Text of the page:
A total of 564 cognitively normal individuals (median age, 78 years) from the Mayo Clinic Study of Aging, a population-based longitudinal study in Olmsted County, Minnesota, with serial cognitive data were selected for this study. The data used in this study were collected from January 12, 2006, to January 9, 2014. Individuals included in this study had undergone magnetic resonance imaging, fluorodeoxyglucose positron emission tomography (FDG-PET), and Pittsburgh Compound B (PiB) PET at baseline were not cognitively impaired at baseline and had at least 1 clinical follow-up. A subset of 286 individuals also underwent serial imaging. Elevated amyloid level was defined as a standardized uptake value ratio of greater than 1.5 on PiB PET. Associations with baseline amyloid status and baseline and longitudinal change in clinical and imaging measures were evaluated after adjusting for age and hippocampal volume. APOE4 effects were also evaluated.
MAIN OUTCOMES AND MEASURES
Cognitive measures of memory, language, attention/executive function, visuospatial skills, PiB levels, hippocampal and ventricular volumes, and FDG-PET measures.
At baseline, 179 (31.7%) individuals with elevated amyloid levels had poorer cognition in all domains measured, reduced hippocampal volume, and greater FDG-PET hypometabolism. Elevated amyloid levels at baseline were associated with a greater rate of cognitive decline in all domains (0.04 to 0.09 z score units per year) except language and a greater rate of amyloid accumulation (1.6% per year), hippocampal atrophy (30 mm3 per year), and ventricular enlargement (565 mm3 per year). Elevated amyloid levels were also associated with an increased risk of mild cognitive impairment (hazard ratio, 2.9; 95% CI, 1.7–5.0, and hazard ratio, 1.6; 95% CI, 0.9–2.8, for PiB+ APOE4 carriers and PiB+ noncarriers, respectively, compared with PiB− noncarriers). These associations were largely independent of APOE4.
CONCLUSIONS AND RELEVANCE
In persons selected from a population-based study, elevated amyloid levels at baseline were associated with worse cognition and imaging biomarkers at baseline and with greater clinical decline and neurodegeneration. These results have implications for the design of randomized clinical trials for AD.
Non-amnestic mild cognitive impairment (naMCI), a putative precursor of vascular and other non-Alzheimer’s disease dementias, is hypothesized to have a vascular etiology. We investigated the association of cardiac disease with amnestic (aMCI) and non-amnestic (naMCI) MCI.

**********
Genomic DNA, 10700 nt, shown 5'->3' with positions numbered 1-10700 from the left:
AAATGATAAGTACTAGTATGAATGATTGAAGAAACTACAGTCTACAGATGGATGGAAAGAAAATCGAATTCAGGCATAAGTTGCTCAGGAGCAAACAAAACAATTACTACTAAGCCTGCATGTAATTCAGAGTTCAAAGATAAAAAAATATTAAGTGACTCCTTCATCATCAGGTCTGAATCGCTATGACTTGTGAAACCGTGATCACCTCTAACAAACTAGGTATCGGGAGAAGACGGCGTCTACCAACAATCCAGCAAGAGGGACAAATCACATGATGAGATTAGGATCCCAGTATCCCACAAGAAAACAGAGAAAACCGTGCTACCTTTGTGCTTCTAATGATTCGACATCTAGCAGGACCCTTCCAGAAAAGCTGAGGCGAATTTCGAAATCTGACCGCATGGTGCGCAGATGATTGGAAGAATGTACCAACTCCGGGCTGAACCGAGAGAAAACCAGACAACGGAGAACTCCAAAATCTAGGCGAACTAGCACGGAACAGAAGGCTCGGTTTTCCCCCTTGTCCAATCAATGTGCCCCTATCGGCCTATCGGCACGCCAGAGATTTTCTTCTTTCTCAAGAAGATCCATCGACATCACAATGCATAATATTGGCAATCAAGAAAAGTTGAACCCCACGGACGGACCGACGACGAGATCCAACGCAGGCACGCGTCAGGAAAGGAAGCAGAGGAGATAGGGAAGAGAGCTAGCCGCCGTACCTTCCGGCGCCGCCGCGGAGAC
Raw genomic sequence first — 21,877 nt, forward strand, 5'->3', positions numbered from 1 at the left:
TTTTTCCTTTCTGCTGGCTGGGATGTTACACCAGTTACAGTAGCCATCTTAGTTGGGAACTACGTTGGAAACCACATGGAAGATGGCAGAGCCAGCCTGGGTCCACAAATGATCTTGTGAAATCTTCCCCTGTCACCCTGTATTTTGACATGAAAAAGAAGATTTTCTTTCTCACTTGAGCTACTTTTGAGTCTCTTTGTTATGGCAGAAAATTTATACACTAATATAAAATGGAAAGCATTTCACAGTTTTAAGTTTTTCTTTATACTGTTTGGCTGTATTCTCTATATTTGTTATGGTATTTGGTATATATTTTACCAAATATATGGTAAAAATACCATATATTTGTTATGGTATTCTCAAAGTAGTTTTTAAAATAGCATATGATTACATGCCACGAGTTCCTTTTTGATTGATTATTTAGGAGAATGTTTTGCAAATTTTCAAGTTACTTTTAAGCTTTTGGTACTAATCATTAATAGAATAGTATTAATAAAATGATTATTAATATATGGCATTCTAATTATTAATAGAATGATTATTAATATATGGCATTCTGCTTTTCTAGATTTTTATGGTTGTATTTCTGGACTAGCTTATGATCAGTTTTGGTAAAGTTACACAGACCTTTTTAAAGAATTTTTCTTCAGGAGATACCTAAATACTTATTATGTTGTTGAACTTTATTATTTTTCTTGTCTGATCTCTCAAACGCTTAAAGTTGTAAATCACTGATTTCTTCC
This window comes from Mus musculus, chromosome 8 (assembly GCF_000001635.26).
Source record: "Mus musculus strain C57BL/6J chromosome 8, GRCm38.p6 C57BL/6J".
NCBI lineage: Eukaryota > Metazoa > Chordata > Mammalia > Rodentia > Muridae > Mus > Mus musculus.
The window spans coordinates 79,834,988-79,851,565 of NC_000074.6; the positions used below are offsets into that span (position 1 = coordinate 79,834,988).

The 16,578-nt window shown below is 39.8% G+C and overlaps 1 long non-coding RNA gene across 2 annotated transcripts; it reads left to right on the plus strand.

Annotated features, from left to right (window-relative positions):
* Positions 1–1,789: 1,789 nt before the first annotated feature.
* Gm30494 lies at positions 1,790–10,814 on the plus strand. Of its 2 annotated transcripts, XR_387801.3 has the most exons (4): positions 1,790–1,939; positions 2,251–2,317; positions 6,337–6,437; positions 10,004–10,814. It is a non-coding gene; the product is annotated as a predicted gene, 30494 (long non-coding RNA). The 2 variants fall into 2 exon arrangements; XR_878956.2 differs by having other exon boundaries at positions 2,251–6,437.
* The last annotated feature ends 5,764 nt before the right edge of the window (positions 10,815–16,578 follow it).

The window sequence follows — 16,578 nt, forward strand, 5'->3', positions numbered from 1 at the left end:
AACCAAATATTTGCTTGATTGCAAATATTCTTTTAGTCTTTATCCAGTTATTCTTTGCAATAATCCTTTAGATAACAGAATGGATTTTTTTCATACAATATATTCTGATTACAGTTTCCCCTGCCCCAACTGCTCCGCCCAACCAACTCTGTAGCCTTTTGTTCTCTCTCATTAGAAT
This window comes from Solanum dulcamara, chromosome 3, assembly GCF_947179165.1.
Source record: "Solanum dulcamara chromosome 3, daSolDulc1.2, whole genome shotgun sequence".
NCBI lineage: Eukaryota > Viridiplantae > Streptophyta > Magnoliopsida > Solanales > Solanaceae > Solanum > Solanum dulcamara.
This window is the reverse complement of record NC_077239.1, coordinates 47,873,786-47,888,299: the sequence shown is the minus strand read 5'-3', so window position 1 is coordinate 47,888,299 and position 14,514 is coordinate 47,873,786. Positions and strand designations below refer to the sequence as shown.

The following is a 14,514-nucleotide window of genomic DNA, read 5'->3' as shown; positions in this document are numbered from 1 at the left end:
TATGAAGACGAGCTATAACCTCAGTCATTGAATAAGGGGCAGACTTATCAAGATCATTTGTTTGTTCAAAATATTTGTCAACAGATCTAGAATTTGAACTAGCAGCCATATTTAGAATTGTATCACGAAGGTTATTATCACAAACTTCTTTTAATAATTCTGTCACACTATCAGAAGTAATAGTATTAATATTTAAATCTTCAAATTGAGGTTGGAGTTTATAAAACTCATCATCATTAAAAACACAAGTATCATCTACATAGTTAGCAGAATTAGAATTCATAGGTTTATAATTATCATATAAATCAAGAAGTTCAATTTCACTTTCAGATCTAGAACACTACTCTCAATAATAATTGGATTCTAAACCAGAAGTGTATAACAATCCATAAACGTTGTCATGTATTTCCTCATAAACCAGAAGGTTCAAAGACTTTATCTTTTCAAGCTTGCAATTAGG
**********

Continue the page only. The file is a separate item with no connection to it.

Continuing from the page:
A prospective, population-based, cohort study with a median 4.0 years of follow-up.
Olmsted County, Minnesota.
Participants were evaluated at baseline and every 15 months using the Clinical Dementia Rating scale, a neurological evaluation, and neuropsychological testing. A diagnosis of normal cognition, MCI, or dementia was made by consensus. Cardiac disease at baseline was assessed from the participant’s medical records.
Main outcome measures
Incident MCI, aMCI, naMCI.
Among 1,450 subjects free of MCI or dementia at baseline, 366 developed MCI. Cardiac disease was associated with an increased risk of naMCI (hazard ratio [HR] 95% confidence interval; 1.77 [1.16–2.72]). However, the association varied by sex (P for interaction = .02). Cardiac disease was associated with an increased risk of naMCI (HR, 3.07 [1.58–5.99]) in women, but not in men (HR, 1.16 [0.68–1.99]. Cardiac disease was not associated with any MCI or aMCI.
Cardiac disease is an independent risk factor for naMCI, within sex comparisons showed a stronger association in women. Prevention and management of cardiac disease and vascular risk factors may reduce the risk of naMCI.
To understand how a model of Alzheimer disease pathophysiology based on β-amyloidosis and neurodegeneration predicts the regional anatomic expansion of hypometabolism and atrophy in persons with mild cognitive impairment (MCI).
To define the role of β-amyloidosis and neurodegeneration in the subsequent progression of topographic cortical structural and metabolic changes in MCI.
Longitudinal, observational study with serial brain imaging.
Ninety six MCI participants (all >70 years) with serial imaging biomarkers from the Mayo Clinic Study of Aging or Mayo Alzheimer Disease Research Center. Participants were characterized initially as having elevated or not elevated brain β-amyloidosis (“A+” or “A−“) based on 11C-Pittsburgh compound B positron emission tomography (PET). They were further characterized initially by the presence or absence of neurodegeneration (“N+” or “N−“), where presence of neurodegeneration was defined by abnormally low hippocampal volume or hypometabolism in an Alzheimer Disease (AD)-like pattern on 18fluoro-deoxyglucose (FDG) PET.
Main Outcome Measures
Regional FDG Standardized Uptake Value ratio (SUVR) and grey matter volumes in medial temporal, lateral temporal, lateral parietal and medial parietal regions.
In the primary regions of interest, the A+N+ group had lower FDG SUVR and grey matter volumes at baseline, and showed large declines in FDG SUVR and grey matter volumes compared to the A−N+ and A−N−, but not the A+N− group. The A+N− group exhibited declines in FDG SUVR over time, which were not significantly different from the A−N+ or A−N− groups. The A−N+ group did not show declines in FDG SUVR or grey matter volume compared to A+N− or A−N− groups.